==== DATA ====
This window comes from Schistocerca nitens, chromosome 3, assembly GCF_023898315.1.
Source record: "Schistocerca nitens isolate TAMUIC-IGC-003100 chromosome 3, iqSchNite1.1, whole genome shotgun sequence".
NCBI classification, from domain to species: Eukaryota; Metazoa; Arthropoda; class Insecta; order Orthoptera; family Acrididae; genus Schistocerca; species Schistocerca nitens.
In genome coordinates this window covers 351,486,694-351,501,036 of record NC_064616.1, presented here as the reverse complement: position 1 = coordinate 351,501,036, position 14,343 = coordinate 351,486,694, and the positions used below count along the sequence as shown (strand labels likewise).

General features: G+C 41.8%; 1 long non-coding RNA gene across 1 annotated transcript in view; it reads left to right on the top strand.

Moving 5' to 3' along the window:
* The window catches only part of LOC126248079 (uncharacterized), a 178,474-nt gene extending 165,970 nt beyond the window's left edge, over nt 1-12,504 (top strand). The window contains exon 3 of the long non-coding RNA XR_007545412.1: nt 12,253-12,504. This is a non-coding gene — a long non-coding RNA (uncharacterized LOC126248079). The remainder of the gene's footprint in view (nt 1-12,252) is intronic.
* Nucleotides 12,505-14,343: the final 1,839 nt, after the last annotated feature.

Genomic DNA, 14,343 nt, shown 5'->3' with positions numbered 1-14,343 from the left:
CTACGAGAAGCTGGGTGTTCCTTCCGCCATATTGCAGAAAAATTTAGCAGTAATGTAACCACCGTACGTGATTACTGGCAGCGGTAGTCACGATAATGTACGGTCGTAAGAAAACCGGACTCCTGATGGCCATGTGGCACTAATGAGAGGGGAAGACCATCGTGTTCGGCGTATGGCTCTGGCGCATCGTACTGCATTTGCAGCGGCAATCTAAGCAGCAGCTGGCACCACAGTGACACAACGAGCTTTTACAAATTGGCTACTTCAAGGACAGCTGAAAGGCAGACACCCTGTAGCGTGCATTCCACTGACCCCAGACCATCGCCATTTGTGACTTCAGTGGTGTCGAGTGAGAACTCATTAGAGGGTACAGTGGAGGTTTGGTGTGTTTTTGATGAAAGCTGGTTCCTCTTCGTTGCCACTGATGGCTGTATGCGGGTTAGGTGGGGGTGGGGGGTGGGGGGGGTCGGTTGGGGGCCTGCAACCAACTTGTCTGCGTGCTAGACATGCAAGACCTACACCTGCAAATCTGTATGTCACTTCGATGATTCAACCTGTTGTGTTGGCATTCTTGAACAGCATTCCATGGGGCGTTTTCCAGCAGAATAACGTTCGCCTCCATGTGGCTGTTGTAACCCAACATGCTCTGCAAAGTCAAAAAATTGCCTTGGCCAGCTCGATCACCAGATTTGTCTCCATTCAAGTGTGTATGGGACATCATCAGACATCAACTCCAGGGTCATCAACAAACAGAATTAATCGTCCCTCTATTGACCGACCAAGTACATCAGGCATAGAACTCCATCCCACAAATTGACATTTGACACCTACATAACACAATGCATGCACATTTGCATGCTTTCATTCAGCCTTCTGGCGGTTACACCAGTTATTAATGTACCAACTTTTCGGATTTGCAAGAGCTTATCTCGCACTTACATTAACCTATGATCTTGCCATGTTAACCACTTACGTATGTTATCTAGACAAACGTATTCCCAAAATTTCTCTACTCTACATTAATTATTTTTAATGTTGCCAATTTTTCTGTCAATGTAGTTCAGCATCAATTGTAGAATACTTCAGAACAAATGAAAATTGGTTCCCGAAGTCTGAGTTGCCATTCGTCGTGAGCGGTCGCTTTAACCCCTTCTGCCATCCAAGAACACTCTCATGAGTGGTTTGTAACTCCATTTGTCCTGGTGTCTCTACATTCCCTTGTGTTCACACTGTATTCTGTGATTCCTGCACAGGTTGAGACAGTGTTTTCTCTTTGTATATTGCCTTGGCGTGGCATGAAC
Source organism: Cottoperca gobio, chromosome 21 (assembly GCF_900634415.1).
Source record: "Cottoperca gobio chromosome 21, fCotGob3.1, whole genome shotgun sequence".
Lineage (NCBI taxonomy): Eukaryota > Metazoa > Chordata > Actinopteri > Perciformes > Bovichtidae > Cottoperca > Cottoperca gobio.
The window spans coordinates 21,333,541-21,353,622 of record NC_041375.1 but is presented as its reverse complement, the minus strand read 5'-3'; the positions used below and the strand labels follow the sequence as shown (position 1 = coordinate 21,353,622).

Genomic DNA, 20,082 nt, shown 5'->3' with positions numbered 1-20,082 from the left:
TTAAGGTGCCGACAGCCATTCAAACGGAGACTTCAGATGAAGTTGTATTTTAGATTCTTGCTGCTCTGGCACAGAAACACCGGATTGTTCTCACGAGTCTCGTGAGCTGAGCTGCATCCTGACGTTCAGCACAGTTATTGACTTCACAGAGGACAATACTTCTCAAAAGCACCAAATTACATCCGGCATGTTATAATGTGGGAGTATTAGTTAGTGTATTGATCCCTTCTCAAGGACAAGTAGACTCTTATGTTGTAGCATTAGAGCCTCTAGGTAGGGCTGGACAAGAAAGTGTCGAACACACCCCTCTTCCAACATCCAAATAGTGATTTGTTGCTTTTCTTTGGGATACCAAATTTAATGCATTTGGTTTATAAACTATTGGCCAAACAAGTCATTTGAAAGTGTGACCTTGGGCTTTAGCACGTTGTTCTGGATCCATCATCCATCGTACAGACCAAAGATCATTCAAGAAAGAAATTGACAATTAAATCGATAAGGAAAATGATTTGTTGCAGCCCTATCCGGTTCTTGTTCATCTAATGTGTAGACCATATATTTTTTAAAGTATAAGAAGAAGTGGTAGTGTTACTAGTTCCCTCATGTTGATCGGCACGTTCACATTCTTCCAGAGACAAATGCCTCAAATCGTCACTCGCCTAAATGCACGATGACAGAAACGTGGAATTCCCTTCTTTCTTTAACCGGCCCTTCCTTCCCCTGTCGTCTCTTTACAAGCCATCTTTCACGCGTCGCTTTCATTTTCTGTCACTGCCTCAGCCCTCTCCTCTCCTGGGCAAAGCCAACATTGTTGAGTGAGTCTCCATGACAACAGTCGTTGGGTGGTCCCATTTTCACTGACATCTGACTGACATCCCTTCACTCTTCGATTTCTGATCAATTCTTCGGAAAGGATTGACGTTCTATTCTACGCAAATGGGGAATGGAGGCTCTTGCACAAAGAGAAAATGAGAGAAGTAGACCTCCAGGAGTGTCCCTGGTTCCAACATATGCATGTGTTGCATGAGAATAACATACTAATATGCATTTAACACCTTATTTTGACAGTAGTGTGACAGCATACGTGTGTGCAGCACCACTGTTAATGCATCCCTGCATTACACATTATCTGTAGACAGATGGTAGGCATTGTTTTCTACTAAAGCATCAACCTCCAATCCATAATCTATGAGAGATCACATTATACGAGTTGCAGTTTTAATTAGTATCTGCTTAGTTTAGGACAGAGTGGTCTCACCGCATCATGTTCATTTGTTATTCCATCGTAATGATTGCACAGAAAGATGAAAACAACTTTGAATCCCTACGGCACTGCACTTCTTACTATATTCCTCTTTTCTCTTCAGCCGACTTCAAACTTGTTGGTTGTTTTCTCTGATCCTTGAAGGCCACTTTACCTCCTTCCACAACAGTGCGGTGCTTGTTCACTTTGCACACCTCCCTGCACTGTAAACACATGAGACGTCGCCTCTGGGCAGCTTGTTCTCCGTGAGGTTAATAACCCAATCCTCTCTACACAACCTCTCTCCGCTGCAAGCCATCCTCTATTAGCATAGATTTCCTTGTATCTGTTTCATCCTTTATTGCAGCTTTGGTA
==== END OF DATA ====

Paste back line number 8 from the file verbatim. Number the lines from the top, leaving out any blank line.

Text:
* Nucleotides 12,505-14,343: the final 1,839 nt, after the last annotated feature.